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Retail Crisis Management: How to Prepare for Emergency Situations and Business Interruption

Retail Crisis Management: How to Prepare for Emergency Situations and Business Interruption

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There’s no denying that we now live in a physically and digitally connected world. The benefits of being globally interconnected are visible in the growth and stability of the world economy over the past decade since the 2008 global financial crisis. But history and economies are cyclical. We were already looking at a potential downturn before the recent coronavirus global pandemic started but retailers are now looking at the most unpredictable global business environment in decades. This is where retail crisis management helps to give businesses options to manage the unknown.

For businesses that were launched in good times, owners will now need to quickly adapt to the challenges of managing uncertainty and risk. Like any other business, owning a retail store comes with its fair share of risks. Even at the best of times, store owners must deal with operational risks that impact cash flow. After all, the US economy was strong for the majority of 2019, yet U.S. retailers still lost 50.6 billion due to inventory shrinkage alone.

With the help of new technology, there are ever more ways to tackle theft and organized retail crime, but they are not the only challenges facing retailers today. Whether it’s a natural disaster in the form of a fire or flood, supply chain disruptions, or an employee ranting about the company on social media, unexpected retail risks can have a huge impact on your bottom line. 

Fortunately, there are some things you can do to help minimize the risk of unexpected emergencies, plan for interruptions to your retail business, and do your best to protect your employees, assets, and reputation.

I’m not by any means a risk management expert. I am, however, a repeat small business owner. So I know what it’s like to face the terror of a sudden downturn AND not be prepared to deal with negative cash flow. If any of the tips below help others minimize their stress or better prepare for the next crisis, that’s good enough.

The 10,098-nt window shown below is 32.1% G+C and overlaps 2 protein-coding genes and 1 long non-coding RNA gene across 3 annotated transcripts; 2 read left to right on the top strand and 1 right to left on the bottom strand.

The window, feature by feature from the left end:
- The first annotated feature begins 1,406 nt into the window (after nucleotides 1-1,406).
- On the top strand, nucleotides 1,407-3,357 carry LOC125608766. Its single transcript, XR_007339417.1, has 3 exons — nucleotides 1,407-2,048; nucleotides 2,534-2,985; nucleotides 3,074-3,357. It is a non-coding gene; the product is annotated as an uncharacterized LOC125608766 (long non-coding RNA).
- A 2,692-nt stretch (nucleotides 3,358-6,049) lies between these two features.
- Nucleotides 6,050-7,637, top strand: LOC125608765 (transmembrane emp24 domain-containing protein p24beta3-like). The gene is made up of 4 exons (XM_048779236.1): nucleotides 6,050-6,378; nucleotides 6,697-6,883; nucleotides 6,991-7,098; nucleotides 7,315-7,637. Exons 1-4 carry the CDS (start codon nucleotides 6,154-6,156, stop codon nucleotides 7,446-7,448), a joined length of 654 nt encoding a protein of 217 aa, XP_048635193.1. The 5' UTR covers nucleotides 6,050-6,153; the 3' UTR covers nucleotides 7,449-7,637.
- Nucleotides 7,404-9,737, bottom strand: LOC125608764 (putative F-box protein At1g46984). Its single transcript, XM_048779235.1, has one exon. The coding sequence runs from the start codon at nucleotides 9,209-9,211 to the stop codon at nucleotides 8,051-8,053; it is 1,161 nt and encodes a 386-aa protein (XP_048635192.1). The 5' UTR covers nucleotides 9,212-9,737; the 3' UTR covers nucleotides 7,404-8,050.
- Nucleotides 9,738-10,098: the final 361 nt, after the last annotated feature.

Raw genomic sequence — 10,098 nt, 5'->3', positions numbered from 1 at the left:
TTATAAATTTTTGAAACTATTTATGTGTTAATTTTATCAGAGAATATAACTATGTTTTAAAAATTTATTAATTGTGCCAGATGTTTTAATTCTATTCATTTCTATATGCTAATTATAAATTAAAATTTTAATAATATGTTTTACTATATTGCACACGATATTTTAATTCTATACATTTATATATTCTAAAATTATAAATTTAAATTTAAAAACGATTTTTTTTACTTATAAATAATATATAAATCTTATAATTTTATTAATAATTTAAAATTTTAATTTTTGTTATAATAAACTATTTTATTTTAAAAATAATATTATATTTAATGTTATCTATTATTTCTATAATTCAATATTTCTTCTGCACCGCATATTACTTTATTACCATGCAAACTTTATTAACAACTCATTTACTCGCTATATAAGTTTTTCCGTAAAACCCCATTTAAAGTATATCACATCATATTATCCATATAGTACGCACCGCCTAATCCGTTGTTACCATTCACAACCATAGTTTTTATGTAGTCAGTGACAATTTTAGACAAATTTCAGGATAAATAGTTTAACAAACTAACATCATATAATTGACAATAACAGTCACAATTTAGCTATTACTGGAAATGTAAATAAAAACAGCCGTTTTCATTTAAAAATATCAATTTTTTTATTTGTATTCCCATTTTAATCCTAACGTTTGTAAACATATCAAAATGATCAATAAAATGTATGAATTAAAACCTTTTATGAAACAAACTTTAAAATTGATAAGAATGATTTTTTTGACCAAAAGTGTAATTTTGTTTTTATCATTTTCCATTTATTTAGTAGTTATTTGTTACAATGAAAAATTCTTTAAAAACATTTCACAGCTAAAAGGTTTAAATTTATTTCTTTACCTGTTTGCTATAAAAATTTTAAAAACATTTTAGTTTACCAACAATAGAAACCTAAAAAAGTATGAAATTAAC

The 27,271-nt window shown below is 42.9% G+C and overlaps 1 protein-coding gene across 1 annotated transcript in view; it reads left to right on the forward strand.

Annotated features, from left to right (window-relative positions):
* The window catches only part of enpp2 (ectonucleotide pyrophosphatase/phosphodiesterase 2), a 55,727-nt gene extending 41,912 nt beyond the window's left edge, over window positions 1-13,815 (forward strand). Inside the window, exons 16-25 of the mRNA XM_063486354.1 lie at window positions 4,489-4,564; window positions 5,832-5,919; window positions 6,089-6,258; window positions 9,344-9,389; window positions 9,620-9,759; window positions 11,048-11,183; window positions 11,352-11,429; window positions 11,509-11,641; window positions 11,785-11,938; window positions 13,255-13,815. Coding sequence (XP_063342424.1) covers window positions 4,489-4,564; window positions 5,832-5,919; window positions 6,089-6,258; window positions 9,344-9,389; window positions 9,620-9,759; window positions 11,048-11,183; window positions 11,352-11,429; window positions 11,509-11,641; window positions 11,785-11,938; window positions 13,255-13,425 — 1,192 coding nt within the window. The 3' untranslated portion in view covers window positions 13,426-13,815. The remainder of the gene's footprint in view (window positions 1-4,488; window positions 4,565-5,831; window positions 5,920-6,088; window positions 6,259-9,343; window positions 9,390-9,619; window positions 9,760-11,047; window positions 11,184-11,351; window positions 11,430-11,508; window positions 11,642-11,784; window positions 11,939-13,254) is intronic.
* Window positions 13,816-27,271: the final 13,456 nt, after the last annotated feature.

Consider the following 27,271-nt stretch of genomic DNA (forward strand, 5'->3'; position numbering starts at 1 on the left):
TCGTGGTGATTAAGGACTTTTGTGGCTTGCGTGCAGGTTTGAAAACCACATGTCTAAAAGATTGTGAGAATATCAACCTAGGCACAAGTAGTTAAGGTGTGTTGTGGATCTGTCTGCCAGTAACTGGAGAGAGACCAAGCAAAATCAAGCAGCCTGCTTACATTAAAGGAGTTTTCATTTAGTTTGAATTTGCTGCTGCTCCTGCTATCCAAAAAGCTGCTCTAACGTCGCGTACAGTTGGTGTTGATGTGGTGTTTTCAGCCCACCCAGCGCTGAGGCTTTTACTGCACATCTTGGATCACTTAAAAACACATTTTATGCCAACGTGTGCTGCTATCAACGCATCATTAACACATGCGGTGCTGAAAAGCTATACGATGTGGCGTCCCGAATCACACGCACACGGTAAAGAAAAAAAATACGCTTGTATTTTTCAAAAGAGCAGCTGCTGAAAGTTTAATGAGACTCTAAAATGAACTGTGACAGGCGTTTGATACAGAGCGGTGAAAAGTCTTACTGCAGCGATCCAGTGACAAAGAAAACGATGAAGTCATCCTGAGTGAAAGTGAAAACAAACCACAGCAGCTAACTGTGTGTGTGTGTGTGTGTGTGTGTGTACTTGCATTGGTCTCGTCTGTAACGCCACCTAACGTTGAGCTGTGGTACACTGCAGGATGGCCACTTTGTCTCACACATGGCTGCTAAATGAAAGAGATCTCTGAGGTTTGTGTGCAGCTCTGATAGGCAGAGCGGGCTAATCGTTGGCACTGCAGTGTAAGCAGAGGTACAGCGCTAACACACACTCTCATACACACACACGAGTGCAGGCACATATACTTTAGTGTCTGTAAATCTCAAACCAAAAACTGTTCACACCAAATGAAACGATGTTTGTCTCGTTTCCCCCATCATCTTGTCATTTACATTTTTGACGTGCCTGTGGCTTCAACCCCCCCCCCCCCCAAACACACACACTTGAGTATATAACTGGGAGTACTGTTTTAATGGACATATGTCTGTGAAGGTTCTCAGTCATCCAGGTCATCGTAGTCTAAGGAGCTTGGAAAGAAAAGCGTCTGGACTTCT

External Threats

external threats

Environmental disasters are external crises that are generally out of the control of any one private business. These include forest fires, hurricanes and, of course, global health pandemics. Because these are environmental and often cannot be predicted, these are often the most costly. They usually impact the economies of entire countries, can cost billions of dollars in damage to affected businesses and homes, and require a long recovery time. Besides the $1 billion in lost sales experienced by retailers during hurricanes Katrina and Harvey, these disasters resulted in $125 billion in property damage.

Business Insurance for Major Disasters

Nobody really likes to purchase business insurance but it’s often critical to the survival of a company in the face of a business-interrupting disaster. Even if you don’t live in an area that is prone to serious storms or other seasonal events, you need to make sure you have enough insurance to cover fire/water damage for your inventory, assets or property. Not only is this type of coverage mandatory on some leaseholds, it’s the only way to protect yourself against legal claims if there is 3rd party damage during an incident, which is also a key part of retail crisis management.

It’s important to remember that environmental disasters can be considered “acts of God” or “force majeure” and can nullify some insurance depending on your carrier and the type of plan you have. While some companies will step up at times of crises, you shouldn’t count on the possibility of coverage in the middle of a disaster if your plan has such exemptions. This is exactly why you should always read your insurance policy to understand what type of financial coverage you are actually buying. If the language in the fine print is too much, write to your insurance broker to make sure they give you a clear written response on what coverage you get with your insurance premiums

Technology, Flexibility and Adaptability

Mobile POS User

Adaptability for a business today is often tied to flexibility and technology. How flexible your processes are will determine how quickly you can adapt to different market environments. For retailers, this means using technology and tools that will allow you to immediately change how you are selling or taking payment with customers. The latest cloud systems not only automatically back-up your data, they work on any device and allow you to sell wherever your customer is. So when your store suddenly loses power, you can switch from your till to your mobile phone to keep selling.

For retailers dealing with the impact of COVID-19, for example, shutting down may not be an immediate option. Small businesses who cannot afford to shutdown or are looking for better ways to manage the impact are encouraged to:

  1. Add or Expand Digital Sales Channels including e-commerce for shipment or pick-up in store.
  2. Offer Contactless “Leave At My Door” Delivery with prepaid orders online, by phone, fax or email.
  3. Make sure you have a Google My Business profile and keep your store hours up-to-date.